Thanksgiving was a very welcome change. David and I luckily got a ride down to Philadelphia with some friends of his, and we spent three wonderful days with my sister and her husband. The first day, Thanksgiving itself, we made the menu I posted about. Everything was delicious*. Specifically the custard, the stuffing (if you use this recipe, make sure though to chop the mushrooms small and add a bit of extra bread), the endives, and the sweet potatoes. I must say, I have never really liked sweet potatoes. I’ve been able to tolerate them with lots of sugar or maple syrup, but never plain. This year, though, Sarah made them from the Julia Child recipe, and added a bit of grated ginger and butter. It was amazing. None of us could believe how something so simple was so delicious.

If anything this fall, I’ve learned to value that simplicity even more than I have in the past. The time I get to spend with David, the moments in class when I make a dish I’m really proud of, and even the time I spend at work, fixing the cookies in the display or making sandwiches on the line and joking with my coworkers. I’ve told many people that this semester I haven’t dreaded going to school once. Although some days I come home happier than others, I’ve always learned something and look forward to doing it again the next day. In the meantime, I need to take advantage of this moment, and get caught up on that journal…

*With the exception of the turkey, which was a bit of a flop due to the fact that I misread my thermometer. It was good for leftovers though!

Julia Child’s Sweet Potato Purée
adapted from “The Way to Cook”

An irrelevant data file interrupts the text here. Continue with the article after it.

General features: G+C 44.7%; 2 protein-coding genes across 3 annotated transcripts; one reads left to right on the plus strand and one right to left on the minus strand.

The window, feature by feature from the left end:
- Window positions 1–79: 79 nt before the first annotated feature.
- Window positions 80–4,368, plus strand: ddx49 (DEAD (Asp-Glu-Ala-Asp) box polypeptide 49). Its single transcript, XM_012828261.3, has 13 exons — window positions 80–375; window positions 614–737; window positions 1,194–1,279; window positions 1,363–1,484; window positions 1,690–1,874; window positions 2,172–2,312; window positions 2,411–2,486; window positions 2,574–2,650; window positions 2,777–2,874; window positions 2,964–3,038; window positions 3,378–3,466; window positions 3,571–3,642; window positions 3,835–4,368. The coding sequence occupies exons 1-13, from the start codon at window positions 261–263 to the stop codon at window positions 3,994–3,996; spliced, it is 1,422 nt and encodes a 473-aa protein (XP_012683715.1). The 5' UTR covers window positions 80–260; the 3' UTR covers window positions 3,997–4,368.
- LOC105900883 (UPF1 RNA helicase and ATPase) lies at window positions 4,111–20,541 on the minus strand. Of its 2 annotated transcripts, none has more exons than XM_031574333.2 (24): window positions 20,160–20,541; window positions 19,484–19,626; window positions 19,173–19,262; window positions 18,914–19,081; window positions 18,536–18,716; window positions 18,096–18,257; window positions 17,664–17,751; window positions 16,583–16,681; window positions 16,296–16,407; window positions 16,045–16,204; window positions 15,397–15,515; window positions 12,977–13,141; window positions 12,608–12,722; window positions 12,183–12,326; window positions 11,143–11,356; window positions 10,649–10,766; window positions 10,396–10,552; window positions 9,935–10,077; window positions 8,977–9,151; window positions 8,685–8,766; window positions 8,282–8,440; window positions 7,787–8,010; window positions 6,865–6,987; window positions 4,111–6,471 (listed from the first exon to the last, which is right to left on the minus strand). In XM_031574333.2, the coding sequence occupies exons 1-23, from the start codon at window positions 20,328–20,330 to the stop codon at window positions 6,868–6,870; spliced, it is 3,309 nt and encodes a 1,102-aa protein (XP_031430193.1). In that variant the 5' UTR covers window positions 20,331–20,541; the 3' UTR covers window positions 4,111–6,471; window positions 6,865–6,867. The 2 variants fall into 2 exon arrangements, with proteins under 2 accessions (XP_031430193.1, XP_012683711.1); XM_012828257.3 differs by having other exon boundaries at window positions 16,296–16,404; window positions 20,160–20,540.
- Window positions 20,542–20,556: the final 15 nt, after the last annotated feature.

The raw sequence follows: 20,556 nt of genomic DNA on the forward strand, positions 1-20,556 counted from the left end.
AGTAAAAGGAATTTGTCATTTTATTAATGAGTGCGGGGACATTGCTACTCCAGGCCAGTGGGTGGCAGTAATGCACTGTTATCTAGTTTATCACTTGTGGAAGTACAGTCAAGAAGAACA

4 large sweet potatoes
1 medium Yukon gold potato
4-6 Tbsp butter
½ tsp ginger (or just to taste)
salt and pepper to taste

Peel and boil all the potatoes until tender. If you have time and space in your oven, you may bake them as well (this will take at least an hour, and doesn’t require peeling beforehand). Over low heat beat in the butter, ginger, and seasoning, mashing the potatoes with a masher or mixer. You can make this ahead of time, but make sure you don’t cool off the potatoes. Put only half the butter in and keep warm in a water bath on the stove. When you are ready to serve them, beat in the rest of the butter and season. They must be served hot!

November 20, 2007

How I Wrote a Thanksgiving Menu

This Wednesday David and I will be traveling down the Eastern seaboard with the Greyhound to Pennsylvania to visit my sister and her husband.Bus travel is by no means as first-class as planes, as classic as cars, or as classy as private car service; nevertheless I hope it will get us there for the best holiday of the year anyway.

In the last couple of weeks David, Sarah, Nathan, and I have been brainstorming about what we want to eat this Thursday. It’s not easy putting together a menu, and I’ve found it really interesting and helpful to listen to everybody’s ideas. In class on the day we talked about writing menus I felt mine was the least inspired, most traditional menu of the group. This disappointed me until David pointed out that my passion lies precisely in traditional foods, not foams and chemicals*. So, a Thanksgiving dinner shouldn’t be too difficult for me, right? Here are some of my suggestions:

My first thought was to take the squash from the middle of the dinner and bring it to the forefront in an appetizer. I’ve always wanted to have appetizers at Thanksgiving, I think it makes it fancier. Next is the turkey, what to stuff it with, and how to prepare it. Roasted, brined, basted, injected with sauce under the skin, in the oven, on the grill, on a spit? The options are endless, but eventually the line must be drawn. I like in the oven, stuffed, and basted every thirty minutes to one hour: this gives me plenty of time to handle all the other details that need to be dealt with.